Testing for pyrite is only one part of an analysis of the backfill. It all goes into a report to give an indication of how likely swelling of the material will occur. In other words, there is no hard figure which it needs to be under and depends on more than just the pyrite itself.

    If you are serious about this house, then engage with a testing company to understand any risks.

    Edit: the other thing to consider is how long ago the house was built, if cracks are evident, and if a surveyor's report indicates anything about pyrite.


  • Registered Users Posts: 15 sugarmonkey


    thanks Michael, very serious about the house but its already at the top end of our budget and i'm completely ignorant about the potential pitfalls down the road even if nothing is showing up now, basically i guess my question is, if testing is done will it definitely show up?


  • Registered Users Posts: 15 sugarmonkey


    thanks Michael, very serious about the house but its already at the top end of our budget and i'm completely ignorant about the potential pitfalls down the road even if nothing is showing up now, basically i guess my question is, if testing is done will it definitely show up?

    the house was built in 1998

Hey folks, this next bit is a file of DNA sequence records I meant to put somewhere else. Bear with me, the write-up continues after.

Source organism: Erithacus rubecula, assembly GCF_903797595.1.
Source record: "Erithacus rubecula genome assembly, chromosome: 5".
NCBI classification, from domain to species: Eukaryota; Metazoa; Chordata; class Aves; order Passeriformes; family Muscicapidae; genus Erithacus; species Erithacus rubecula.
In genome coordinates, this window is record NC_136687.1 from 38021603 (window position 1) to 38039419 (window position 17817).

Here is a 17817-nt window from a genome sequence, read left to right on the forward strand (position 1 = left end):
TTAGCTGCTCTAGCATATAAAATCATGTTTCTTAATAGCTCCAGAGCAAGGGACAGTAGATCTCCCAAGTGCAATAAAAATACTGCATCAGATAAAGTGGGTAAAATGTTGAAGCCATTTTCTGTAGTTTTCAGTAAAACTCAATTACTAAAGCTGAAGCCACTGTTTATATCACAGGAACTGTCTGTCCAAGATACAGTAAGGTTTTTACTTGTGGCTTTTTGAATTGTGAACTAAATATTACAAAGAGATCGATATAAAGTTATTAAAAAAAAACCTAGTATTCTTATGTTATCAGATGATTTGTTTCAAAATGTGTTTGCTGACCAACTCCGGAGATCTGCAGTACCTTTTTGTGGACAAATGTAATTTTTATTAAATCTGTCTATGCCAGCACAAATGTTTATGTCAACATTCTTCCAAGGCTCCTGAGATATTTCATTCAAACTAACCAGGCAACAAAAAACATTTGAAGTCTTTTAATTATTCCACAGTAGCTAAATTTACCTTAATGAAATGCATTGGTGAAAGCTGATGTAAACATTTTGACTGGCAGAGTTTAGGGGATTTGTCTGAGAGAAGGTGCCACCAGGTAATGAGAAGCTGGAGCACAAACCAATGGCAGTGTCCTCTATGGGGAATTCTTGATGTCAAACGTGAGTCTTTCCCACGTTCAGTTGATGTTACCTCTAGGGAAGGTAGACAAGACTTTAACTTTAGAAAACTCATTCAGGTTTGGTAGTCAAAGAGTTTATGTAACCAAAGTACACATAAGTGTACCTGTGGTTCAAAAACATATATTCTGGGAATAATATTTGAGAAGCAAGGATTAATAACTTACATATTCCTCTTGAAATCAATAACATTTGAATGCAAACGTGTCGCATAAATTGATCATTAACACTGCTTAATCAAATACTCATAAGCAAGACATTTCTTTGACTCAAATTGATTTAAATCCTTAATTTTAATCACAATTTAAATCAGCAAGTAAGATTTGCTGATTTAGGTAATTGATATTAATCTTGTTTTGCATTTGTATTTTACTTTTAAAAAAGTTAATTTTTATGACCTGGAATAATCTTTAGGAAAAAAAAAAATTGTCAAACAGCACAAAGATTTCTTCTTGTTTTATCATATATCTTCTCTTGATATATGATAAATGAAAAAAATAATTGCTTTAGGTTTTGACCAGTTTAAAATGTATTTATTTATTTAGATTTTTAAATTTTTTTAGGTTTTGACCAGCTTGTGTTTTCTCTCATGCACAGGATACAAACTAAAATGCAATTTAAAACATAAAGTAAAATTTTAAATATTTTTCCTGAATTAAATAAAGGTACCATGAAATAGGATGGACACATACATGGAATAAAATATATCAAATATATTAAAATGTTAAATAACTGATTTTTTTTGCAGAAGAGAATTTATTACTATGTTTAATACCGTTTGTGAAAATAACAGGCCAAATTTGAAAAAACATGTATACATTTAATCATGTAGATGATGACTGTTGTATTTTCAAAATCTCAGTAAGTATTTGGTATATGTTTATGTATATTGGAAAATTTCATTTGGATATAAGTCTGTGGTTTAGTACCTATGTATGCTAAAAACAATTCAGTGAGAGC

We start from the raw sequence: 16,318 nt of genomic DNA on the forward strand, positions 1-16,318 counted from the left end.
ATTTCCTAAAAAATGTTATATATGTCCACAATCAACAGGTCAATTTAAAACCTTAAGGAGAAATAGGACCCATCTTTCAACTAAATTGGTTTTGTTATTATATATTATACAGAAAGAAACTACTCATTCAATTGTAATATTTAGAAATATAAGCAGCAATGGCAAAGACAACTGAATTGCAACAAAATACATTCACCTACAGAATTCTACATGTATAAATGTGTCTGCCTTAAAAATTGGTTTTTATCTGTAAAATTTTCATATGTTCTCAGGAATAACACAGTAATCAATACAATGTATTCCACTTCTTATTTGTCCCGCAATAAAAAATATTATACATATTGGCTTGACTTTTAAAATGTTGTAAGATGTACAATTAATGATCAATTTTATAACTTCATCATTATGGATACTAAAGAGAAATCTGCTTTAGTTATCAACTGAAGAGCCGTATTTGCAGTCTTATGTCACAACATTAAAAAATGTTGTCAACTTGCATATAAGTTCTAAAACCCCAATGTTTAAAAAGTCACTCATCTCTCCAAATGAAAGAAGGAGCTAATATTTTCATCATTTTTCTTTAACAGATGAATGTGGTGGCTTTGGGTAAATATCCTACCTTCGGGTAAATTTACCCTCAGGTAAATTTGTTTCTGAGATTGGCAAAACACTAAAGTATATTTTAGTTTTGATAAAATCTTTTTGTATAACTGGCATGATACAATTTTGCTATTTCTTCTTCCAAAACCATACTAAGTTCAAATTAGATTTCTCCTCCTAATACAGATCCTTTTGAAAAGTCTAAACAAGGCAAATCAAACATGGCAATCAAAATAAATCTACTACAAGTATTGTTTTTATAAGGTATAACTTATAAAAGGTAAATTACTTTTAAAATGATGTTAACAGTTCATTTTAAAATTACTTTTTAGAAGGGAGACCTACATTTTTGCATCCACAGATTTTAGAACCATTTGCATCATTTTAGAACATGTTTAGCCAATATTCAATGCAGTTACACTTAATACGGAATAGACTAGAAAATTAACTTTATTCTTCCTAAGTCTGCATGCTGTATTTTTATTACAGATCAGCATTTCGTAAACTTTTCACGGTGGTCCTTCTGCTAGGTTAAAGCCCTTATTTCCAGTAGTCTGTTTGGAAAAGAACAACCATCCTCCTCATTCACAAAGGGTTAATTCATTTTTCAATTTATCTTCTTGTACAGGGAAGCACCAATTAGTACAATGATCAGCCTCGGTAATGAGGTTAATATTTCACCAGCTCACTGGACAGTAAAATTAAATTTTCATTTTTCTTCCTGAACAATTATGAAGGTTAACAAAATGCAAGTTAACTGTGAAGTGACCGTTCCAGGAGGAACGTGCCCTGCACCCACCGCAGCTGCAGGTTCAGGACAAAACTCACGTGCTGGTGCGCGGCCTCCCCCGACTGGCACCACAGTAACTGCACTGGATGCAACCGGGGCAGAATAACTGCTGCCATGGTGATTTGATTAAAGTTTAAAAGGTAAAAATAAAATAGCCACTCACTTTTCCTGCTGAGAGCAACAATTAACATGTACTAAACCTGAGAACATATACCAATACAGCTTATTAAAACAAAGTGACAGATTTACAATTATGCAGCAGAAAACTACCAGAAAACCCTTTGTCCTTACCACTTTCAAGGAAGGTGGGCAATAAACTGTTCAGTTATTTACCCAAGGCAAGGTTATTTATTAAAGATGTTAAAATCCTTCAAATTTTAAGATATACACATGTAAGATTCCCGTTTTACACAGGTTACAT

• Moderators, Society & Culture Moderators Posts: 7,223 Mod ✭✭✭✭Michael D Not Higgins


    the house was built in 1998

    I've read it takes about 10 years to show up so you should get a surveyor's report and investigate further if they find anything.


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  • Registered Users Posts: 15 sugarmonkey


    thank you


  • Registered Users Posts: 372 ✭✭JD1763


    Disclaimer: I am not an expert, an engineer, builder etc.

    The only way to be certain if there are no visual signs of structural damage is to get a core drill test done. This involves an engineering company drilling down through the floor and concrete slab in at least two locations for an average 3/4 bed semi (the number of sample locations required depends on the size of the house) and removing a few kg of infill to take away for analysis. It takes a few weeks for the lab results to come back but it will give you a clear indication if pyrite is present. If the material fails the first chemical analysis a more detailed (x-ray defraction?) test can be performed to determine the exact concentrations (I do not know the test process in detail just what I have been told so please take this information with a pinch of salt).

    There is a scale for pyrite - if the house is clear or has acceptable amounts of pyrite (green) or pyrite present above the threshold but no structural damage visible (amber) or pyrite present with clear signs of structural damage (red). Houses are also graded category 1 is amber and category 2 is red.

    If you are looking to secure a mortgage on the property your bank will require a green cert if there are indications of pyrite contamination in the estate or surrounding area. In fact anyone buying a house built during the boom years and even possibly before should be requesting a green cert from the vendor. The test itself costs upwards of €1700 and the flooring material needs to be replaced where the bore holes are. Many people are unfortunate to not have kept spare tiles.